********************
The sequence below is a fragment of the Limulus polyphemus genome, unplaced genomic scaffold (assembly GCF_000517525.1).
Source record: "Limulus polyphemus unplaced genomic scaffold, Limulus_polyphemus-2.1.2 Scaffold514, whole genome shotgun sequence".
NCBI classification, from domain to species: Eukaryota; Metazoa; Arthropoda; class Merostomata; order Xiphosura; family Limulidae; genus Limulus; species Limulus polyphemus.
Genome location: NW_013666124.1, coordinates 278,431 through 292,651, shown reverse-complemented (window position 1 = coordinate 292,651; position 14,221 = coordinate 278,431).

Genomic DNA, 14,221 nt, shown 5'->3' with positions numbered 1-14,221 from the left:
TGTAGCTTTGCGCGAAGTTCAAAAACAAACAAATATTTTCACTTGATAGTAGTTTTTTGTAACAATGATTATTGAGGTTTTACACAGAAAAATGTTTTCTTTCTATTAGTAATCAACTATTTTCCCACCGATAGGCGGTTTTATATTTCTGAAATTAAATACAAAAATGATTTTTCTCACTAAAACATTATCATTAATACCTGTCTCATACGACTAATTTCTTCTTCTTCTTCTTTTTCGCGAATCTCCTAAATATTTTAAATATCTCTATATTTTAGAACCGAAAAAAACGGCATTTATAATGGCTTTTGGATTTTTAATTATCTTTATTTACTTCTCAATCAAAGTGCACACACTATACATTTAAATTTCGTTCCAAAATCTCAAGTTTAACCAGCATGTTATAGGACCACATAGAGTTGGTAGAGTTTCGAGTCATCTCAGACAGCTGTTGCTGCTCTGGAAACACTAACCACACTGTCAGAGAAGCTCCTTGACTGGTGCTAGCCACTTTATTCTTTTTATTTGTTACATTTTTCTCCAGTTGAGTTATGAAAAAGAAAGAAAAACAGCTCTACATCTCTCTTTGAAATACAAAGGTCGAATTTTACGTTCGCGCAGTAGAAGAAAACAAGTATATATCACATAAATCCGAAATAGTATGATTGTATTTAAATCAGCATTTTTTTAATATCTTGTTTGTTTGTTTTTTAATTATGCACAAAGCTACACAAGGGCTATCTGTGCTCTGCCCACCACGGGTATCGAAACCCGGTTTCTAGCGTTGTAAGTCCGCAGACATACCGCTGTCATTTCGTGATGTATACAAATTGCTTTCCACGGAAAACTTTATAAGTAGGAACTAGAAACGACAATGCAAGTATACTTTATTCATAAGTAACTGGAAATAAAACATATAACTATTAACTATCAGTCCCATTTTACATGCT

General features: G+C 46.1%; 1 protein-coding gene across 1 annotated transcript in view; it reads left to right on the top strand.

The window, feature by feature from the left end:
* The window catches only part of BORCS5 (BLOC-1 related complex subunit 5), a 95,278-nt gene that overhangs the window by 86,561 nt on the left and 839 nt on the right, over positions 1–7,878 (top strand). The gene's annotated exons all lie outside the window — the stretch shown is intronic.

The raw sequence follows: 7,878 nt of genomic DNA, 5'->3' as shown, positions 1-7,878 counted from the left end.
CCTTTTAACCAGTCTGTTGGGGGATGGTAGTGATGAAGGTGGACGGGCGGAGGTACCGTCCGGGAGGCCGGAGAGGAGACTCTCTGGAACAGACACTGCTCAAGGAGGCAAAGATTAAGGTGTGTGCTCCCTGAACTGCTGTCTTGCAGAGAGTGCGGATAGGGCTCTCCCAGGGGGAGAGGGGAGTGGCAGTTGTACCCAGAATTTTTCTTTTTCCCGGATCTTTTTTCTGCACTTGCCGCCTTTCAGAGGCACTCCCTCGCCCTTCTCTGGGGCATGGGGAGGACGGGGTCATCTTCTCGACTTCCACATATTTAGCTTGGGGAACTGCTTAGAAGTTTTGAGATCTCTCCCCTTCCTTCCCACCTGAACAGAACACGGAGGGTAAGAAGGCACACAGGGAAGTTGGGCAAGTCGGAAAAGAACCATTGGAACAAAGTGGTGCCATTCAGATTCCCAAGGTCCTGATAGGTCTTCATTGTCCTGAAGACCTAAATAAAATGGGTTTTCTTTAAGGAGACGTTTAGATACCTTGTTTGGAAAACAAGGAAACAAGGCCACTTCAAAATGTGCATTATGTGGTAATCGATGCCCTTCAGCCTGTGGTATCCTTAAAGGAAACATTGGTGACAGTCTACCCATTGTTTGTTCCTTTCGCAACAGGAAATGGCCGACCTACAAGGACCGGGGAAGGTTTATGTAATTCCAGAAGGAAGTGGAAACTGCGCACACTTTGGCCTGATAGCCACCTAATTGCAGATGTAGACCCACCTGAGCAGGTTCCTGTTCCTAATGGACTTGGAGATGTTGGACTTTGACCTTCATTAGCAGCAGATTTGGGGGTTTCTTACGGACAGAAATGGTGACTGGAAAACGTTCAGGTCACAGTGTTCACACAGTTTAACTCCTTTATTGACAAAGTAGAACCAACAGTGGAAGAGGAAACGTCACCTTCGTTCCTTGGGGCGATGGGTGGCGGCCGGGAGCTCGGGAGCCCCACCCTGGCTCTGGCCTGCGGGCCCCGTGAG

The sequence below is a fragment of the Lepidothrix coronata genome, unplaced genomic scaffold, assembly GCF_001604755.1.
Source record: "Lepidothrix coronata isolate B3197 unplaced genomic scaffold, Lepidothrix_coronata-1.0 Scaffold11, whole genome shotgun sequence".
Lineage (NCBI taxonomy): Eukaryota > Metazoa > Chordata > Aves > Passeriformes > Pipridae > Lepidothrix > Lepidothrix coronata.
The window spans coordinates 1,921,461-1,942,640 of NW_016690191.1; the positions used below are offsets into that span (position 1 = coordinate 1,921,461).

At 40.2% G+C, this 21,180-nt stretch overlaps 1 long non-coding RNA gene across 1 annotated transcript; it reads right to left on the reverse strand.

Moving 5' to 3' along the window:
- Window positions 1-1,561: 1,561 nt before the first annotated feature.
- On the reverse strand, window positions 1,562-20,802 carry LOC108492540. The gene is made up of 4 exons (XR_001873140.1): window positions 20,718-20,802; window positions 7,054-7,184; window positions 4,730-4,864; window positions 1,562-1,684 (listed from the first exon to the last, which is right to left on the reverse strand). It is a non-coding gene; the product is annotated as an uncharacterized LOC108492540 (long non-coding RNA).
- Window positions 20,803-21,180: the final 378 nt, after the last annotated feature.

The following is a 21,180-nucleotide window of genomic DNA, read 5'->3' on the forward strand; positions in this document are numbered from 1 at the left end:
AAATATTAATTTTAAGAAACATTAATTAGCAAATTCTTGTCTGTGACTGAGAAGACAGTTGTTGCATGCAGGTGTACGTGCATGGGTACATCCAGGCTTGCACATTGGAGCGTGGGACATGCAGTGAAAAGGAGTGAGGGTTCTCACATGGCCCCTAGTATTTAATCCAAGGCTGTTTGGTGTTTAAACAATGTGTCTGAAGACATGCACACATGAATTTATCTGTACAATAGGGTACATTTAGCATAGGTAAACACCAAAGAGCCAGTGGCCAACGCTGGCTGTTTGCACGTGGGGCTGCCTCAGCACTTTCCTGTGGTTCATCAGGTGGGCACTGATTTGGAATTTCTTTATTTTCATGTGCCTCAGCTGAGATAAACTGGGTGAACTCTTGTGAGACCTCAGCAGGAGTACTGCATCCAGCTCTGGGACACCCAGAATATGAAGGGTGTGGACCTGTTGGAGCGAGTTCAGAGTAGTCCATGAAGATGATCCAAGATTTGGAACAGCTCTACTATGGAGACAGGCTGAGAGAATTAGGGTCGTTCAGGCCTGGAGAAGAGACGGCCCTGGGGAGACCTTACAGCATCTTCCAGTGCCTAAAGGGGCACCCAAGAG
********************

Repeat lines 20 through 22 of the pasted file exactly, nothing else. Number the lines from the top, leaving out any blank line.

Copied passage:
- Window positions 20,803-21,180: the final 378 nt, after the last annotated feature.

The following is a 21,180-nucleotide window of genomic DNA, read 5'->3' on the forward strand; positions in this document are numbered from 1 at the left end:
AAATATTAATTTTAAGAAACATTAATTAGCAAATTCTTGTCTGTGACTGAGAAGACAGTTGTTGCATGCAGGTGTACGTGCATGGGTACATCCAGGCTTGCACATTGGAGCGTGGGACATGCAGTGAAAAGGAGTGAGGGTTCTCACATGGCCCCTAGTATTTAATCCAAGGCTGTTTGGTGTTTAAACAATGTGTCTGAAGACATGCACACATGAATTTATCTGTACAATAGGGTACATTTAGCATAGGTAAACACCAAAGAGCCAGTGGCCAACGCTGGCTGTTTGCACGTGGGGCTGCCTCAGCACTTTCCTGTGGTTCATCAGGTGGGCACTGATTTGGAATTTCTTTATTTTCATGTGCCTCAGCTGAGATAAACTGGGTGAACTCTTGTGAGACCTCAGCAGGAGTACTGCATCCAGCTCTGGGACACCCAGAATATGAAGGGTGTGGACCTGTTGGAGCGAGTTCAGAGTAGTCCATGAAGATGATCCAAGATTTGGAACAGCTCTACTATGGAGACAGGCTGAGAGAATTAGGGTCGTTCAGGCCTGGAGAAGAGACGGCCCTGGGGAGACCTTACAGCATCTTCCAGTGCCTAAAGGGGCACCCAAGAG